Roger had numerous songs selected as Best of Meeting during monthly 2nd Tuesday programs in 2013. Roger has been an avid supporter of the Dallas Songwriters and is a past-president and former DSA board member, as well as a frequent and sought-after sound engineer. Lately, Roger has been breaking the ReverbNation top 10 local charts for Americana. Keep up the good work, Roger.
The award is named after the late Vern Dailey. Though well known among Dallas Songwriters as the all-time record holder for Songwriter of the Year and as a fantastic lyricist and world class curmudgeon, Vern is probably best remembered as the puppeteer partner of the long-running Dallas children’s program from the 70s to the 90s, Peppermint Place. He was Muffin the Bear and many other characters who supported the late Jerry Haynes, better known as Mr. Peppermint. We miss you every day, Vern, you rascal.
In an interview with DSA, Roger shared some songwriting wisdom.
Interview by Buck Morgan
1Q: Who is your favorite songwriter? What is it about these songwriters that attracts you?
I grew up listening to classic country every morning before school. Charley Pride always stood out from the crowd. Then, the Beatles invasion and Elvis Presley were larger than life. I also include Neil Diamond and Bobby Goldsboro in my list along with Tommy James. As times changed I added Carole King, James Taylor, and Carly Simon. And of course there was Jimi Hendrix and Jim Morrison.
2Q: When is a good time for you to write songs? When happy? Sad?
I write good sad songs when I am between relationships. A good breakup song or You Done Me Wrong song can usually emerge from a breakup. I am an observer of people. I write about things I see and things people do, but I also sometimes get inspired listening to others musicians play and write something that I heard as part of a song. I explore a topic another songwriter has opened. If I hear music without words, I sometimes feel words in the music and write those to fit the music.
3Q: Are your songs typically personal and from your own experience?
Again, I am an observer of life and people. Some of my songs are personal but edited for public consumption, but often, my songs are observations that lead me down a path. Sometimes, my imagination takes me down a “what if” path. I may see a couple, for example, and think, what if they just met and they are exploring a relationship, and I build a scenario to fit where my mind takes me, but with a dose of reality.
4Q: You have much experience with co-writers. What makes a good co-write?
The biggest things that I look for in co-writers is that they have skills that compliment mine and that they are open to ideas. I don’t fancy myself as a performer, so I look for people that like to perform and sing and play well. Co-writes take many avenues. I am not always in the room with my co-writers. We may connect via email or Skype, for example.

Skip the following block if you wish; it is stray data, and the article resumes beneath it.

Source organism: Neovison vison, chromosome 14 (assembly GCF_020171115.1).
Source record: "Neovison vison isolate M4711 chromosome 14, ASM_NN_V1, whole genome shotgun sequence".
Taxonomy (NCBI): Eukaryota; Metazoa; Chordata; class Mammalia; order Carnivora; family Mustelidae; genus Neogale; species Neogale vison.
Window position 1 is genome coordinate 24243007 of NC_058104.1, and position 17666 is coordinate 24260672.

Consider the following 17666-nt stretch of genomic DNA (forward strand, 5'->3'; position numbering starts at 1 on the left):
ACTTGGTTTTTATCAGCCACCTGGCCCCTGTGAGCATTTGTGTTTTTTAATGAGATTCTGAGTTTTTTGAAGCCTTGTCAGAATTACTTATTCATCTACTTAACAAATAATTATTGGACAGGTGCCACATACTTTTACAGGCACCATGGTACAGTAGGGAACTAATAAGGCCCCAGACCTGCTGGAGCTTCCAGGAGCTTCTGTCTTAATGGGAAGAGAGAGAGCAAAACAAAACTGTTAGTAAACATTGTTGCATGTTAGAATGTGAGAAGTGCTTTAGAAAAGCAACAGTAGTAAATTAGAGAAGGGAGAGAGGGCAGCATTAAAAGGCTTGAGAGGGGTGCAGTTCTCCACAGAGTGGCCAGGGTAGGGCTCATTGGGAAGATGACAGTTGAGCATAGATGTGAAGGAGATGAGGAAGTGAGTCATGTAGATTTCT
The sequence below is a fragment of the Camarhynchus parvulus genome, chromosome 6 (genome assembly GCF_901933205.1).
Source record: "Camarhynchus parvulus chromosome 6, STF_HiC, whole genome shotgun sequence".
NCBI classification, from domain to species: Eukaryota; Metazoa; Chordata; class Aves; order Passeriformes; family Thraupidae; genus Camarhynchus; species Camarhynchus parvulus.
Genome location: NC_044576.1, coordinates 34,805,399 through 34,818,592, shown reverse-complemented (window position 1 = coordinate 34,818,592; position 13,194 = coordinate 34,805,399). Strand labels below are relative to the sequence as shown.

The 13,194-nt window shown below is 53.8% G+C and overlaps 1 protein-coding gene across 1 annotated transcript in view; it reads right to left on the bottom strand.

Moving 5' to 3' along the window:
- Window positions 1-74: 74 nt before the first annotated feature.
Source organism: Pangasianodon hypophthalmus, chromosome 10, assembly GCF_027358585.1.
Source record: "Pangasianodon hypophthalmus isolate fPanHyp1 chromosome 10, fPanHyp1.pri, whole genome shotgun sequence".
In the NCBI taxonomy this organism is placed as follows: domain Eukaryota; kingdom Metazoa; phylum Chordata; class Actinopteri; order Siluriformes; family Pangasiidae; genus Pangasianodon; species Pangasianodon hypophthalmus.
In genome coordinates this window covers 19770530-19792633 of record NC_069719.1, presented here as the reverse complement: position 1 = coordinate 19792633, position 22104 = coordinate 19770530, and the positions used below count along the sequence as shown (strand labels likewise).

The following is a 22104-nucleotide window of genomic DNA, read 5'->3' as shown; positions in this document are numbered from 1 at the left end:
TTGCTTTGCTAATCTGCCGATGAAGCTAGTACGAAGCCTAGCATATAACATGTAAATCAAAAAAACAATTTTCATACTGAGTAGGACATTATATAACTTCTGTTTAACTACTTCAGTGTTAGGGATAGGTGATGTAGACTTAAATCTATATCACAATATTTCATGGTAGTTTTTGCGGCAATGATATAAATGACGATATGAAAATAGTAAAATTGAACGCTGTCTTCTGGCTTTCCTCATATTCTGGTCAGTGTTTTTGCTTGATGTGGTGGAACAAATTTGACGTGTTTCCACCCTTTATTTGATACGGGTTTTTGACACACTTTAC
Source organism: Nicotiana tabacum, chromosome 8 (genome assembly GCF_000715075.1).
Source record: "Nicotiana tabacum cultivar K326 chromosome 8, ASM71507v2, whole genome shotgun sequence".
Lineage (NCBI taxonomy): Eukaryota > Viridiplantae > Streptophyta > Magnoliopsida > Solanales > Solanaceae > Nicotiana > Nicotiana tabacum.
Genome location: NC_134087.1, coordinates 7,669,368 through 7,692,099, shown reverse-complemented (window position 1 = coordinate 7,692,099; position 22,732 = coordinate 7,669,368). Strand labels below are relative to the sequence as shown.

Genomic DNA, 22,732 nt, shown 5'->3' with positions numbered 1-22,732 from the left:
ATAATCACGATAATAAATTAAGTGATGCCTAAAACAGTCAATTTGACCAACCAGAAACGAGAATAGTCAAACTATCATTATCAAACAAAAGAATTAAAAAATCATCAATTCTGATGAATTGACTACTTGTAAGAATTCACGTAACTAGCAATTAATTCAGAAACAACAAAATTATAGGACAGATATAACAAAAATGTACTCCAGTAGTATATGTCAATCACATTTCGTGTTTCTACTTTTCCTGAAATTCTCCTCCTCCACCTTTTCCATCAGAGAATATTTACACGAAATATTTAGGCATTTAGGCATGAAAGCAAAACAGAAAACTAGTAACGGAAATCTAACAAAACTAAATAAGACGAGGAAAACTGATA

5Q: Is there someone at the DSA you’d like to co-write with?
I am open to co-write with many people. I constantly come up with hooks and ideas that may fit one persons writing style better than another. I use my observation skills to try and understand a co-writer’s, or potential co-writer’s, style and influence.
6Q: What is the hardest part of songwriting? What is the easiest part?
Words come to me easily. Opening up my mind and letting the words flow through me feels natural. Editing and giving a song an interesting story line and powerful lyrical message are more difficult. The most difficult is putting the words to music. I have to find a way to communicate the musical production and riffs I hear in my head to players to help them understand what my take is on the arrangement and production.
7Q: When did you know that you wanted to write songs? What prepared you to write songs?
I have written songs and poems for most of my life. I did not fully take advantage of songwriting until after my divorce. I had the means and the time to write, so I submersed myself into music and songwriting. I have done sound production and recording for years, but often times people don’t think of the sound guy as a songwriter. As a sound guy, I have things that I have to pay attention to in a mix, which I think sometimes helps me in arrangement and production. I can hear different instruments fall back into a mix and emerge. Sound engineers and recording engineers need to know how to balance instruments so that all of the instruments are not competing for limited bandwidth. In that I am primarily a lyricist, I find words to use and instrumental mixes that support the lyrics rather than bury them behind a wall of music. Sometimes the lyrics are the important part of the song, and sometimes the musical hook is what needs to be prominent.
8Q: If you could give advice to someone in the DSA who wanted to become a better songwriter, what would it be?
People who want to be great songwriters need to expose themselves to other songwriters. Take advantage of opportunities to network with other songwriters and make use of workshops and development exercises. Read and listen and observe.
The late Vern Dailey was named Dallas Songwriter a record four times, maybe more, who knows. He was short, shy, vain, funny, poetic—in short, a real stinker, and we miss him every 2nd Tuesday of the month.